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Turbulence: An Introduction for Scientists and Engineers

Peter Davidson

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Paperback

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Oxford University Press
02 July 2015
Mathematics & Sciences; Mathematics; Applied mathematics; Chaos theory; Flow, turbulence, rheology
This is an advanced textbook on the subject of turbulence, and is suitable for engineers, physical scientists and applied mathematicians. The aim of the book is to bridge the gap between the elementary, heuristic accounts of turbulence to be found in undergraduate texts, and the more rigorous, if daunting, accounts given in the many monographs on the subject. Throughout, the book combines the maximum of physical insight with the minimum of mathematical detail. Chapters 1 to 5 may be appropriate as background material for an advanced undergraduate or introductory postgraduate course on turbulence, while chapters 6 to 10 may be suitable as background material for an advanced postgraduate course on turbulence, or act as a reference source for professional researchers.
By:   Peter Davidson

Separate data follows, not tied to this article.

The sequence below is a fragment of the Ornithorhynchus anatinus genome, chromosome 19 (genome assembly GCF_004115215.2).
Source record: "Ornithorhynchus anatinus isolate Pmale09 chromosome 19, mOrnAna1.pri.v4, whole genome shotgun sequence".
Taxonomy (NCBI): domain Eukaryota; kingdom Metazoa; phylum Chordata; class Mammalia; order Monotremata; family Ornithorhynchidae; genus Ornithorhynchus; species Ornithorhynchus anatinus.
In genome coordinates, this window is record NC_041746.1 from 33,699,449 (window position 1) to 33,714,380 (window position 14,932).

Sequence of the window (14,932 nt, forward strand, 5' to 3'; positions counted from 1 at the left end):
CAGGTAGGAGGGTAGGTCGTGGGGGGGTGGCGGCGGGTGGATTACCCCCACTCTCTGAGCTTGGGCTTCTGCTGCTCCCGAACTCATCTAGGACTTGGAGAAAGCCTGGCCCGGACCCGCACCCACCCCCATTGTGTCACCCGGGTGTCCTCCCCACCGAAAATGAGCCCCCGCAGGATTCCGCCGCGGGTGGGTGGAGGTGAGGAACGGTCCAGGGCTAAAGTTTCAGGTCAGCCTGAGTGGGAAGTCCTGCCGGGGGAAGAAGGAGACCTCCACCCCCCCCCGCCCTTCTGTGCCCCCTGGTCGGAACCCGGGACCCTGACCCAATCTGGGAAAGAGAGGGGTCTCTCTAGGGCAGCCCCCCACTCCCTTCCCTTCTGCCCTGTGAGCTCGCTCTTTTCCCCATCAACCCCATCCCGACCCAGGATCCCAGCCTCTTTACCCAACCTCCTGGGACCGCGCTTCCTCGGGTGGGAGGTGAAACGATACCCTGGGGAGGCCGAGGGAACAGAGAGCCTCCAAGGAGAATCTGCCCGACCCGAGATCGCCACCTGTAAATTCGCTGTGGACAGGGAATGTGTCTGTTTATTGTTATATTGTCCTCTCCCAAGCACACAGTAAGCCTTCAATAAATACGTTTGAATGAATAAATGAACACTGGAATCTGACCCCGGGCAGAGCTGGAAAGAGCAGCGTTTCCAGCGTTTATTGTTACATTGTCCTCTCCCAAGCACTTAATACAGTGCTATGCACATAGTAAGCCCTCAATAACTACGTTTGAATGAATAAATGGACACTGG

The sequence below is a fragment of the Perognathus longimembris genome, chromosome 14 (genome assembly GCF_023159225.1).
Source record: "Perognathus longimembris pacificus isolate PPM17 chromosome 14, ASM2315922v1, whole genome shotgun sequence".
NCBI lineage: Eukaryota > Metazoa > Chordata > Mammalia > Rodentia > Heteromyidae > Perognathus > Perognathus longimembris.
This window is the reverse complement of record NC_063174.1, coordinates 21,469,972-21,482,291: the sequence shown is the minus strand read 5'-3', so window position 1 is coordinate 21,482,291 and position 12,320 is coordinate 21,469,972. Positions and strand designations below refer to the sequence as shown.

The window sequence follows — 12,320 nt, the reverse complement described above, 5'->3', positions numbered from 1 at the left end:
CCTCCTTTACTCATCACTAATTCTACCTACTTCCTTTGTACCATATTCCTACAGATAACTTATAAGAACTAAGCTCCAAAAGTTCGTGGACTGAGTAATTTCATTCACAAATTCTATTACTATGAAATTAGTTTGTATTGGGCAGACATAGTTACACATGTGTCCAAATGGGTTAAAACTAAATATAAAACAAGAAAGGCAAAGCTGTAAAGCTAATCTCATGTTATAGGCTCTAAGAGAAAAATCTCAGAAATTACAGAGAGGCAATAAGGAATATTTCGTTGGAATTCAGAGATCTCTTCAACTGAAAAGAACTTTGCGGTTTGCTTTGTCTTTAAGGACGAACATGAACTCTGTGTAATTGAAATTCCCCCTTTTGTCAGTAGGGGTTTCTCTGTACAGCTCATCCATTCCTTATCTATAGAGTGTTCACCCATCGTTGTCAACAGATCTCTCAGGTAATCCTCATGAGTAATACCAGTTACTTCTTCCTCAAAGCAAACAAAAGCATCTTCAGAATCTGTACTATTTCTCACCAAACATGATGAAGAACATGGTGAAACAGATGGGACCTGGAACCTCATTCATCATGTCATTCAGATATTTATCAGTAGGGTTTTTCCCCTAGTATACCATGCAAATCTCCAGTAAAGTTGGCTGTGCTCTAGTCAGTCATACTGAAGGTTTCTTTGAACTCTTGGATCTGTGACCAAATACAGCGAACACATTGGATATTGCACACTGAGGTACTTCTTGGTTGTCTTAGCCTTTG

Imprint:   Oxford University Press
Country of Publication:   United Kingdom
Edition:   2nd Revised edition
Dimensions:   Height: 246mm,  Width: 190mm,  Spine: 31mm
Weight:   1.382kg
ISBN:   9780198722595
ISBN 10:   0198722591
Pages:   688
Publication Date:   02 July 2015
Audience:   College/higher education ,  A / AS level ,  Further / Higher Education
Format:   Paperback
Publisher's Status:   Active
The classical picture of turbulence 1: The ubiquitous nature of turbulence 2: The equations of fluid mechanics 3: The origins and nature of turbulence 4: Turbulent shear flows and simple closure models 5: The phenomenology of Taylor, Richardson and Kolmogorov Freely-decaying, homogeneous turbulence 6: Freely-decaying, homogeneous turbulence 7: The role of numerical simulations 8: Isotropic turbulence (in spectral space) Special topics 9: The influence of rotation, stratification and magnetic fields on turbulence 10: Two-dimensional turbulence

Peter Davidson is currently Professor of Fluid Mechanics in the University of Cambridge, and has worked as a research engineer in industry both in the UK and the USA. He was awarded the Institute of Materials prize in 1996 for best paper in non-ferrous metallurgy, and is the author of over 100 publications.

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